For me, it really all began with Gilded Lily. Courtesy of the everfabulous Suzanne, a sample of this deliciously zaftig floral created by San Francisco perfumer Ineke Rühland appeared in my Christmas stocking in December 2010. I spritzed it on and was instantly smitten-- but never bothered to look further. Why? I just plain forgot, is all. I'm sure all perfumistas know this story: backlog of samples, more incoming; so many perfumes, so little time. In my affinity for one tree, I lost sight of the forest.
Enter Colleen, the Fragrant Fairy Godmother who introduced me to Sweet Anthem Roslin and Soivohle Yin Hao. We first met over my quarry list, when she emailed to say she might be able to fulfill some of my wishes. Thus launched a volley of emails, fragrant packages, and handwritten notes-- and a new friendship was forged. Hurrah!
Among the plethora of jawdroppers Colleen sent me was the beautiful black coffret containing the Ineke Deluxe abécédaire. My old friend Gilded Lily was there, accompanied by the six fragrances that preceded it: After My Own Heart, Balmy Days & Sundays, Chemical Bonding, Derring-Do, Evening Edged in Gold (Colleen's favorite), and Field Notes from Paris. These alone could make a week of reviews-- but then two other Fragrant Fairy Godmothers got into the act. Lisa surprised me with the newest "deluxe", Hothouse Flower... and Blacknall gifted me with a decant of Briar Rose (from Ineke's Floral Curiosities series for Anthropologie).
So here I am, set to discover the line and blog about it in real time-- the good Lord willin' and the creek don't rise. Let's go alphabetically, shall we?
Imagine, if you please, a montage of every classic movie musical featuring small-town folk who collectively (and spontaneously) burst into song. Imagine an escape to a simpler, happier time: blue skies and green grass and red-white-and-blue banners snapping in the breeze, straw boaters, feathered picture hats, and twirling parasols. Wait... is that a marching band I hear?
All this and more can be yours with one spritz of After My Own Heart. Oppressed by worries from the oncoming hurricane, I came to this happy lilac soliflore with a heavy heart and heavy feet. After ten minutes of wear, I was prancing around the reference department work floor, turning on copiers and logging in computers to the tune of "Marion the Librarian".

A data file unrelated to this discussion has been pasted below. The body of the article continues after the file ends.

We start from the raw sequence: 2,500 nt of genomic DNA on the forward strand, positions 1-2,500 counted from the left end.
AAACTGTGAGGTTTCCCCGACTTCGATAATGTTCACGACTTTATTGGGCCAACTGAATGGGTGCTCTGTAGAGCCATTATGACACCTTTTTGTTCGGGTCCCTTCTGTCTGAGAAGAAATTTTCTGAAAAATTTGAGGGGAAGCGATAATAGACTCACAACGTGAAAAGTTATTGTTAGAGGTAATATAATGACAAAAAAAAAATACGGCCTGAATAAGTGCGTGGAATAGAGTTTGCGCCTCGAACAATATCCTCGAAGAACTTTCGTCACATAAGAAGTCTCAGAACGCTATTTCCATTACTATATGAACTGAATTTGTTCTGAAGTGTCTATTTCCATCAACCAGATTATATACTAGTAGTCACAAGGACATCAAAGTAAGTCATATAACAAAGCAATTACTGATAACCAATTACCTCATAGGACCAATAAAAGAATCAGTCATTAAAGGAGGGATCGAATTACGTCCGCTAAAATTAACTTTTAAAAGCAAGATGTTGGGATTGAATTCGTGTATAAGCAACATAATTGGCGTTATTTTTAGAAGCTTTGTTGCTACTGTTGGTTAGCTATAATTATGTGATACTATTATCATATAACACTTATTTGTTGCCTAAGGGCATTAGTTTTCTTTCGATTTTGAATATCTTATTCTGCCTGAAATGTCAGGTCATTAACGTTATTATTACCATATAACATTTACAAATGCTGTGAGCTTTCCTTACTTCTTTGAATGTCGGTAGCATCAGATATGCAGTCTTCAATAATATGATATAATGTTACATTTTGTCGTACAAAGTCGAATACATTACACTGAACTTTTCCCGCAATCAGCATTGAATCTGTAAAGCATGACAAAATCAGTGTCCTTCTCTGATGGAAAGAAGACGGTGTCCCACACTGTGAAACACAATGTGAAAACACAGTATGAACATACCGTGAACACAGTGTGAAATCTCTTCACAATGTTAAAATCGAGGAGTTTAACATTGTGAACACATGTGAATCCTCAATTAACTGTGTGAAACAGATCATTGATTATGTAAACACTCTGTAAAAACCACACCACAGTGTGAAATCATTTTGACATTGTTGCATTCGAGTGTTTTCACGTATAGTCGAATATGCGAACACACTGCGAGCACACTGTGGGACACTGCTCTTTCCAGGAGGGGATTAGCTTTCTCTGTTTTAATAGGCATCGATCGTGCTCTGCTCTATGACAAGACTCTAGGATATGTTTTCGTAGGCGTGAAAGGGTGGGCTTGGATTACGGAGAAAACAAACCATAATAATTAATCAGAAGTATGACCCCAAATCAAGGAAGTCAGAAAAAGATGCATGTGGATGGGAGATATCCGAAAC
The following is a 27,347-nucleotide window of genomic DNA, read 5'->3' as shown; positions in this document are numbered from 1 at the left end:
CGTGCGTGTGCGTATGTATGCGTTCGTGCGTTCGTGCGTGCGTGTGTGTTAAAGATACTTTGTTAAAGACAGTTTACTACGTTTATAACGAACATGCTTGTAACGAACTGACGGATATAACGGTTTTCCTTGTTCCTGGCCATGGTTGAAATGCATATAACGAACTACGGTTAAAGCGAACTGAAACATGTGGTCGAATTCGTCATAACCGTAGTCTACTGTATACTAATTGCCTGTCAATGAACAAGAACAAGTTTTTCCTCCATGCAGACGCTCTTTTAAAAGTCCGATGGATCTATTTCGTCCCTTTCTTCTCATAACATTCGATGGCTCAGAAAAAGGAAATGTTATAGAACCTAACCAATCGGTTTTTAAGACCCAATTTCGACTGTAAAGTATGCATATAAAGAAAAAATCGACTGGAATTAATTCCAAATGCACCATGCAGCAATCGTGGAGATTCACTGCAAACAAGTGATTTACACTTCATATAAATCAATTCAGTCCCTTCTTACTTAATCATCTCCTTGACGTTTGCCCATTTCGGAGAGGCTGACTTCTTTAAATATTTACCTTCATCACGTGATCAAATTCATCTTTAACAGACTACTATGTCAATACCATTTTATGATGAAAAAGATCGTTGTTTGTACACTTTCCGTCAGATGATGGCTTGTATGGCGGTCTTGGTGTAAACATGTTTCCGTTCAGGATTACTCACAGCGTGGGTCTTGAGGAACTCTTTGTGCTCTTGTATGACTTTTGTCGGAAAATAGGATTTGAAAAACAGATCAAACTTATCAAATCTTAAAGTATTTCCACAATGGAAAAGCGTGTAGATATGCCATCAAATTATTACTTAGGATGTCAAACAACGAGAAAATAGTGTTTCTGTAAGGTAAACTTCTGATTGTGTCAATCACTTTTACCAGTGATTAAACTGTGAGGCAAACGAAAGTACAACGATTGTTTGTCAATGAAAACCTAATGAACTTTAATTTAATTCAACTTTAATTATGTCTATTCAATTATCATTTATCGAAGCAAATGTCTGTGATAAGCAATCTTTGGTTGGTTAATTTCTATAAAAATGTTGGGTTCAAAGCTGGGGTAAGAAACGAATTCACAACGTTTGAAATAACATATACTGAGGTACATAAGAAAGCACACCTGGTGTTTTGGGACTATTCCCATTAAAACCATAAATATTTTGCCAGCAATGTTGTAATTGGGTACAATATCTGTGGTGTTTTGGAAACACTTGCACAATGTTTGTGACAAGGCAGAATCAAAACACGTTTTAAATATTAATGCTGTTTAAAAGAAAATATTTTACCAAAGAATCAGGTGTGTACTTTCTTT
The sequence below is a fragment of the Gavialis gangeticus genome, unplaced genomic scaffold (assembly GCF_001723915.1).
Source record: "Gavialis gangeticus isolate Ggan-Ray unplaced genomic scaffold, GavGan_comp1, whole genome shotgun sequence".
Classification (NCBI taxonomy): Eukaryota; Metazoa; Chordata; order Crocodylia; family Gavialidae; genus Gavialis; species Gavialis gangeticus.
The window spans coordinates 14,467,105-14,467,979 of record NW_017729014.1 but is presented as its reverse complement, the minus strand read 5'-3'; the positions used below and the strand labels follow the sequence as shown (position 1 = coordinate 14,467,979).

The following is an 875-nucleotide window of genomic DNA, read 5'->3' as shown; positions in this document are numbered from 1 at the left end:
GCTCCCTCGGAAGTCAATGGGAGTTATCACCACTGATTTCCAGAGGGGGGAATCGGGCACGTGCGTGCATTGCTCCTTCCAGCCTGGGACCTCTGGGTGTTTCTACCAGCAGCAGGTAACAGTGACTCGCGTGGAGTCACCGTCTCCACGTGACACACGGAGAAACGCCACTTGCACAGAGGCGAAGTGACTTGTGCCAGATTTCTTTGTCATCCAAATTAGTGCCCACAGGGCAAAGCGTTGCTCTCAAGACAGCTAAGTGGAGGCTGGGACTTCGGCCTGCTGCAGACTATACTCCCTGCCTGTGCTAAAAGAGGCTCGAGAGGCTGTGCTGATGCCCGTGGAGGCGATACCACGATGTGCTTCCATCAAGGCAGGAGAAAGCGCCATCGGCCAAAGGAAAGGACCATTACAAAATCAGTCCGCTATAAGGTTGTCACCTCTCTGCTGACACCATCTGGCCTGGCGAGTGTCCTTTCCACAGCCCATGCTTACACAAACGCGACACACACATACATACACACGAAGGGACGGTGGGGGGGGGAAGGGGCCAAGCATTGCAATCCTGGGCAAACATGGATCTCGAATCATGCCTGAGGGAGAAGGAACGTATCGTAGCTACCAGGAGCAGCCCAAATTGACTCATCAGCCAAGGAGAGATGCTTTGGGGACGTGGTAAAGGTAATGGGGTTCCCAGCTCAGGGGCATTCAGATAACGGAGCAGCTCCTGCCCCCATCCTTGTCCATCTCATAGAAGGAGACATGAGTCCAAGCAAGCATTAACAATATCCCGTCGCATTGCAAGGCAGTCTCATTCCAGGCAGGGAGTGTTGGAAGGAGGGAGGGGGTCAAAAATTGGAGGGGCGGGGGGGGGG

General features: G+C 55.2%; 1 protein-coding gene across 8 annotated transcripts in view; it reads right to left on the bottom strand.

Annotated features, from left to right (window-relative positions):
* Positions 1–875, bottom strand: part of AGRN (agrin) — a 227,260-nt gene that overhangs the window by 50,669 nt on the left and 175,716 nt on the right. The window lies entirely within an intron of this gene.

I kid you not. I'm pretty sure I'm why they closed the library early.
Like Opardu, After My Own Heart chooses a simple, innocent interpretation of lilac over anything hot and heavy-- ideal, since lilac's already the frilliest, frothiest, most bosomy of blossoms, as exuberantly feminine as Chantilly lace. But when I call After My Own Heart simple, I only mean 'unadorned by self-consciously sensual amber or spice'. I wouldn't exactly say it's going bra-less. Its natural embonpoint requires a bit of uplift and restraint, provided by dry, crisp green notes which act like a corset to endow a trimmer figure on the whole.
Of course, most days I like my lilac bustin' out all over, or gourmandized in the same manner as Samsara's jasmine-- all smothered with butter and creme caramel. But you can't always subject fragile flowers to the Cecil B. deMille treatment. "Larger-than-life" only works some of the time. For the rest, you're better off with Lerner and Loewe.
Scent Elements: Bergamot, raspberry, greens, lilac, sandalwood, heliotrope, musk